March on Washington 2013: A Scene of Unity

The thousands who came may have been strangers, but they shared a common bond in the fight for equality.

Attendees at the anniversary of the March on Washington (Pete Marovich/Getty Images)
Attendees at the anniversary of the March on Washington (Pete Marovich/Getty Images)

(The Root) — It is difficult to imagine yourself living in a different chapter of history, but I tried this morning while walking among the waves of people on the National Mall. I hummed to myself the spirituals and protest songs I remembered hearing people sing in grainy black-and-white footage from the ’50s and ’60s: “We Shall Overcome,” “Down by the Riverside,” “Go Tell It on the Mountain.” I tried to picture women with freshly flipped hair in wiggle dresses walking arm-in-arm with men in their Sunday best. For a split second, I tried to imagine rows of police officers holding the leashes of German shepherds, whose faces snarled almost as much as their owners’ did, but thankfully I failed there.

In fact, I failed everywhere in my attempt to revive the setting. The trappings of the modern day were everywhere: Everyone was on a cellphone, some taking pictures and video, complaining about not being able to get a tweet to post. Dreadlocks and Afros were absolutely everywhere, splicing the scenery like sunflowers cutting against a red wooden barn. “We Shall Not Be Moved” was replaced with catchy chants that were almost funky enough to make you want to dance: “Ain’t no power like the power of the people ’cause the power of the people don’t stop!” (I actually may have two-stepped a little bit to that one.)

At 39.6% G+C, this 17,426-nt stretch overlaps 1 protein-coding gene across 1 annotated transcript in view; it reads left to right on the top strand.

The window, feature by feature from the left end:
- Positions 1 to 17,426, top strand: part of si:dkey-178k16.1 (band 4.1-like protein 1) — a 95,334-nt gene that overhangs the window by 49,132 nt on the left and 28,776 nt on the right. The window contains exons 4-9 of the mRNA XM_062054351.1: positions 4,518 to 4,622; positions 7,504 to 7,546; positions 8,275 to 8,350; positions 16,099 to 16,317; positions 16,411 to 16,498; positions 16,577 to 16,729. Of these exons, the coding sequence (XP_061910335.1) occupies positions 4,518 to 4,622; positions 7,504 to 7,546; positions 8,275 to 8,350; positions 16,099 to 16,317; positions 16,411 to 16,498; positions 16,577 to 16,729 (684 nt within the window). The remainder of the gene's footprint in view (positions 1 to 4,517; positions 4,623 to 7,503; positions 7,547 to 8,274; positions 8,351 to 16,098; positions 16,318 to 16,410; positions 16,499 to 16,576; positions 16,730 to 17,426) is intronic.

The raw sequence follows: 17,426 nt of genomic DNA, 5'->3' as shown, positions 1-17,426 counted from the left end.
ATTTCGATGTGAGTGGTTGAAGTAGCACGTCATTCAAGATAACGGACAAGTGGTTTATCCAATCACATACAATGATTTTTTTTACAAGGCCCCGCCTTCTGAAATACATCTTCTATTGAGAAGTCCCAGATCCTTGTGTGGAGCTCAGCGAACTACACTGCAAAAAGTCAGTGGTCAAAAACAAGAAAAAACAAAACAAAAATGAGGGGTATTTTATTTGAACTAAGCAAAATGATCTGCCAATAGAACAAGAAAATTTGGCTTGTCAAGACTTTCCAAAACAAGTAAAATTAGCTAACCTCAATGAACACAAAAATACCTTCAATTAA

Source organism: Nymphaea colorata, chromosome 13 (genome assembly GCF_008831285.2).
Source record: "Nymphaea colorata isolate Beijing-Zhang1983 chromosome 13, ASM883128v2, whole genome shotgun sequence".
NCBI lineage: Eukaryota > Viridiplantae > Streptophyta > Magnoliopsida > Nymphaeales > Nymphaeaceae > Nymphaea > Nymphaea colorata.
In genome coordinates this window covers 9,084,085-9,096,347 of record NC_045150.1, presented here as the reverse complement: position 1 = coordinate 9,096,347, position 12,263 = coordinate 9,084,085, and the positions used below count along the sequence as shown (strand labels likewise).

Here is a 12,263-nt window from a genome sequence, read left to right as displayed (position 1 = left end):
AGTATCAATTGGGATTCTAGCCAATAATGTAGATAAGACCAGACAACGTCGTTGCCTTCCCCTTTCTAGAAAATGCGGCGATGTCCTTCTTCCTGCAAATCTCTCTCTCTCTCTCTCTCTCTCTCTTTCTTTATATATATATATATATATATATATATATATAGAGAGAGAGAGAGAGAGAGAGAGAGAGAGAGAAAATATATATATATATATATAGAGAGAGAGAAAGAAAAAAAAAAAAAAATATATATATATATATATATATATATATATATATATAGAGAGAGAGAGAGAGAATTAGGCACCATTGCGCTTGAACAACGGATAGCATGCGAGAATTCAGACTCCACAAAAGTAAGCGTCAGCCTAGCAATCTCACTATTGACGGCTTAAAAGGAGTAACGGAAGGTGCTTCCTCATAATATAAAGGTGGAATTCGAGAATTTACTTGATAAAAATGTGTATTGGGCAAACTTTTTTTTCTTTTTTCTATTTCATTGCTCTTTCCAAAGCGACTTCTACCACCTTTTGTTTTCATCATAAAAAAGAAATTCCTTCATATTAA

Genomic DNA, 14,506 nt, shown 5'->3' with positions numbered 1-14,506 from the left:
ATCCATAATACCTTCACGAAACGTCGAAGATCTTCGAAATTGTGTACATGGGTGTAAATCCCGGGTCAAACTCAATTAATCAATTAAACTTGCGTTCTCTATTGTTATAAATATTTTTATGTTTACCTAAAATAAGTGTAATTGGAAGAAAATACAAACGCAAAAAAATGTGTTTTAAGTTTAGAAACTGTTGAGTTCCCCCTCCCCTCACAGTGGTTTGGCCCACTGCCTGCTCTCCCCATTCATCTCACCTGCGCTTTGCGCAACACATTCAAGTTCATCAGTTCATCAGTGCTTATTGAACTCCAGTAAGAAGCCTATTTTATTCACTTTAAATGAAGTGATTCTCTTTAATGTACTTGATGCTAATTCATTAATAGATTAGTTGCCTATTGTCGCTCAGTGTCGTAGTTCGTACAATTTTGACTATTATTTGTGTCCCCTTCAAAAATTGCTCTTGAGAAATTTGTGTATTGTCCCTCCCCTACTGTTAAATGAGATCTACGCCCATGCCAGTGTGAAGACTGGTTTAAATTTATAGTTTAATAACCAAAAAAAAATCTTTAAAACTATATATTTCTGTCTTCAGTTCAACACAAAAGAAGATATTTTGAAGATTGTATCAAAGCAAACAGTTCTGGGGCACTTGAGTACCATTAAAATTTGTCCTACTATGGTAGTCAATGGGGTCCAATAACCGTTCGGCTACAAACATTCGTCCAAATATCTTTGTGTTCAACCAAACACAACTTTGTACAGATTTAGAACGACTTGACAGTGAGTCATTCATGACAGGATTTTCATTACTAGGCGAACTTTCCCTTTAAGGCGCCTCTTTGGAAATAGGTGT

I arrested my attempt to re-create that day in 1963 and took in the sights around me. The vibe echoed the weather — clear and breezy with just a little bite from the sun to remind you that the heat was still there. I listened to the conversations of people around me, noting where everyone was from. Detroit, Cincinnati, Tallahassee, Fla., Nevada. There were several large groups clad in matching T-shirts that reminded me a bit of a family reunion. It felt that way, really — meeting eyes with someone in passing was like seeing someone you’d never seen, but knew you were related to. You may not know the details, but you’re from the same branch; you’re on the same page. A gentle smile, a knowing nod, and it was on to the next new cousin.

At any given time, five different chants filled the air around me, from sharp little ditties demanding the end of a corrupt prison system, to the ever-classic “No justice! No peace!” People bore signs decrying the George Zimmerman verdict and pushing for D.C. statehood. It seemed an altar call of grievances; bare your open wounds and find strength in telling the story of how you got them. Lean on others in search of the same cure. You may leave with the same handful of scars, but feel lighter in knowing that you’ve been heard, that a first step toward a salve has been taken.

Paying attention to what was being said around me rather than how it was being said and the look of who was saying it, I soon found that though the players and costumes had changed, the setting and theme remained the same. It was not hard to find the words of Dr. King and his cohorts in the calls for an end to police brutality. There was something strikingly familiar in the demand for voting rights and a living wage. Listening to the thousands of voices demanding things that never should have been denied them in the first place, things that are long overdue, I felt a lot closer to that day in 1963. Some of us in the crowd had been there at the first march; others of us would not have yet been born.

But we were all there now, and I saw no strangers in the crowd. No matter the direction we walked, the crosses we bore, the songs we sang, the destination never changed. In 50 years, it has not changed. While it is discouraging to flip through the pages of a history book and see so much of our old trials raging on, it is warming to know that we are still moving along this journey, eyes pointed to a common goal: justice, freedom, equality.

Tracy Clayton is a writer, humorist and blogger from Louisville, Ky.